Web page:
The Bengaluru-based fintech company, Karbon Card has recently garnered $2 million in seed funding round. Various prolific angel investors had participated in the round, including renowned investors--Kunal Shah (Founder at CRED), Jitendra Gupta (Founder at Jupiter), and Amrish Rau (Former India Head of PayU), amid others.
The fintech company decides to utilise the offering for operations, business expansion and product development. It essentially aims at rendering a financial platform to the Indian businessmen. It gives corporate cards packed along with tools, as well as rewards, for early-stage startups in the country, Karbon Card said in its official statement.
“Building a startup and pursuing your passion can be quite challenging. Along the journey, many founders wish the banks could be more appreciative and supportive of the startups’ ambitions. Unfortunately, the banks’ position to protect their customers’ savings at all cost make their requirements and policies rigid and unfriendly to startups. Karbon Card is a startup founded for all Indian startups. Our vision is to empower all startups to achieve more through a Karbon Card. We will strive to improve your cash flow with credit, help you to spend wiser and manage better through our suite of products. Let us worry about these issues while you focus on changing the world,” Pei-fu Hsieh, Co-Founder and CEO at Karbon Card said.
“I can see first-hand that within a short span of a few months, Karbon Card has been embraced by many Indian startups. We see massive potential for this sector in India. I myself am not just an investor but also an avid user of Karbon Card,” Jitendra Gupta, founder of Jupiter, said.
The corporate credit card of Karbon also offers rewards catering to the startups’ needs like AWS credit, and discounts on services of MakeMyTrip, Hubspot, Uber, Freshworks etc, and expense management software, among others.
In essence, banks have to cater for all companies irrespective of their business size. However, the commercial banks are presently working averse to their true nature. They tend to help companies who can give them a massive volume right at the day one. Further, meeting banks’ requirements and clearing their probing process have become a tedious process for companies now. In this scenario, the companies prefer taking credits from personal lessors.
“There is a disconnect in the way that banks understand the startup ecosystem as they have not been exposed to it for a long time; it is a very new phenomenon for them. Operationally, they have not well structured the services either and presently, they are making profits in the other services so they don’t want to have exposure to the startups or smaller customer market. That is the inherent nature of fintech; fintech has possibly surfaced because the banks have become inefficient. If we look at the fintech system as a whole, then probably the maximum number of companies that are funded are fintech presently,” explaining loopholes in the Indian banking system, Amit Jangir, Co-founder at Karbon Card told BusinessEx.
The team of Karbon Card carries immense experience in the venture capital and startups ecosystem. They apprehend underpinnings of a startup and how a company grapples to thrive in the industry. In order to lessen problems of startups, it caters for a startup’s expenses like digital marketing, cloud infrastructure providers and SaaS-based tools, etc. Here are other attributes of this corporate card:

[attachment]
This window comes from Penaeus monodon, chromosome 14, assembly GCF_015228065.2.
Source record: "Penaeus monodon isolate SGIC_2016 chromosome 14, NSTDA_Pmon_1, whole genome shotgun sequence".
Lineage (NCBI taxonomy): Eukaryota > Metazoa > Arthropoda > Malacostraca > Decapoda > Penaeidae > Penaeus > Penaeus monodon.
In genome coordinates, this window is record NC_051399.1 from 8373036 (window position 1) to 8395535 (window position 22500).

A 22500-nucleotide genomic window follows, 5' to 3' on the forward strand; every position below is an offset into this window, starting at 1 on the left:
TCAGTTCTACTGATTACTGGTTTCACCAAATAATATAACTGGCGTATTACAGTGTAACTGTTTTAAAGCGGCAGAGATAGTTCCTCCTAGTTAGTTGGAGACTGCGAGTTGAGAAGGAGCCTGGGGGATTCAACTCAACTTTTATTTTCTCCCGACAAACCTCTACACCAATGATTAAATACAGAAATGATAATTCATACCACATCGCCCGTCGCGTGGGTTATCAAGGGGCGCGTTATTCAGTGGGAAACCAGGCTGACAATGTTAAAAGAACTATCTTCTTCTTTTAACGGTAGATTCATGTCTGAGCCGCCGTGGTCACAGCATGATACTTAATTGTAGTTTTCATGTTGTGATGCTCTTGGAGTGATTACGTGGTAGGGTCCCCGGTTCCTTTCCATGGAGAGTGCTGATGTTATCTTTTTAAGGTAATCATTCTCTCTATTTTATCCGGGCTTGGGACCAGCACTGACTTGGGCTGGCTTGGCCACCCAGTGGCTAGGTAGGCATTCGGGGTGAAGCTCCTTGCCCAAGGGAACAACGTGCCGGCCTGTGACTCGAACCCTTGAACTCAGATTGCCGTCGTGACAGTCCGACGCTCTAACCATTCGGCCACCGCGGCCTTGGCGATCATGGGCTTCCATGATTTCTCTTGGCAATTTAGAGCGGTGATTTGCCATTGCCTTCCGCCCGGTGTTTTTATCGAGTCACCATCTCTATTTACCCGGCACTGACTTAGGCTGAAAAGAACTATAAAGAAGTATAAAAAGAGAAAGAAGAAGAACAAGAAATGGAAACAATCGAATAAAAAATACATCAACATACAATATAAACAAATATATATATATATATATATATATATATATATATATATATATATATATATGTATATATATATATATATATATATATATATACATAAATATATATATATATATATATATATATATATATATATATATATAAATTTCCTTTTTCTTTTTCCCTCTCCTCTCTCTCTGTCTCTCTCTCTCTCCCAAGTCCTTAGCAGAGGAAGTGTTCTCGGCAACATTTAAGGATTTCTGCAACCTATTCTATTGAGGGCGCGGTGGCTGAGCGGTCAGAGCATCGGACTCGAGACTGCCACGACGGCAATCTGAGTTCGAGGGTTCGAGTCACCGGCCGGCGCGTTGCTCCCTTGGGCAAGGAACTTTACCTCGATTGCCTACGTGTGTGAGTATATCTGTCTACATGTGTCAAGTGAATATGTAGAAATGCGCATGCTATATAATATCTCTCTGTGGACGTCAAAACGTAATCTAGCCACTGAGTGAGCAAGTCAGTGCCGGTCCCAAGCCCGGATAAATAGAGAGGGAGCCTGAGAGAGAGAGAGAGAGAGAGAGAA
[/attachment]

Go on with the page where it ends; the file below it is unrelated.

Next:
Karbon Card offers monetary aid to the customers without any personal guarantee. It also bars startups to pay any fixed deposits. Thus, the companies can easily qualify for credit over INR 25 lakhs from the fintech company.
In order to aid startups, the company offers worth $50k offers to the users after signing up or creating their account like AWS Activate, discounts from MakeMyTrip, Uber, WeWork and many other Saas products (Hubspot, Segment, Freshworks, etc). The company claims to add more rewards to its platform and is persistently collecting feedback from customers so as to comprehend their needs.
The company has a tool that helps company owners to keep a track of money they are spending and document variations over time. It also renders reconciliation attributes and, in turn, aid employees in navigating between their several expense reports and then, get them reimbursed immediately.
According to NASSCOM’s report, the Indian fintech software market is expected to double from current $1.2 billion to $2.4 billion in 2020. The number of angel investments increased from 370 in 2014 to 691 in 2015, while overall investments increased multifold from $247 million in 2014 to more than $1.5 billion in 2015.
“In the country, the scope and potential of fintech is huge. If we look at the credit card penetration in the country, then it is less than 5 per cent. No matter what goods you purchase, fintech always has a part of it. Businesses are about trading of goods, which require money and money, in turn, is part of every transaction. Thus, it demands fintech to be a part of every transaction that happens in every economy,” Jangir explains the role of fintech in everyday life pragmatically.
“The fintech companies collect data as to where people spend money, where they buy different things, and also, a resolution of infrastructure wherein resolution is being put around KYC, opening of bank accounts. There is an opportunity for fintech companies to make this entire process customer-friendly and less heavy from an operations perspective,” Jangir added.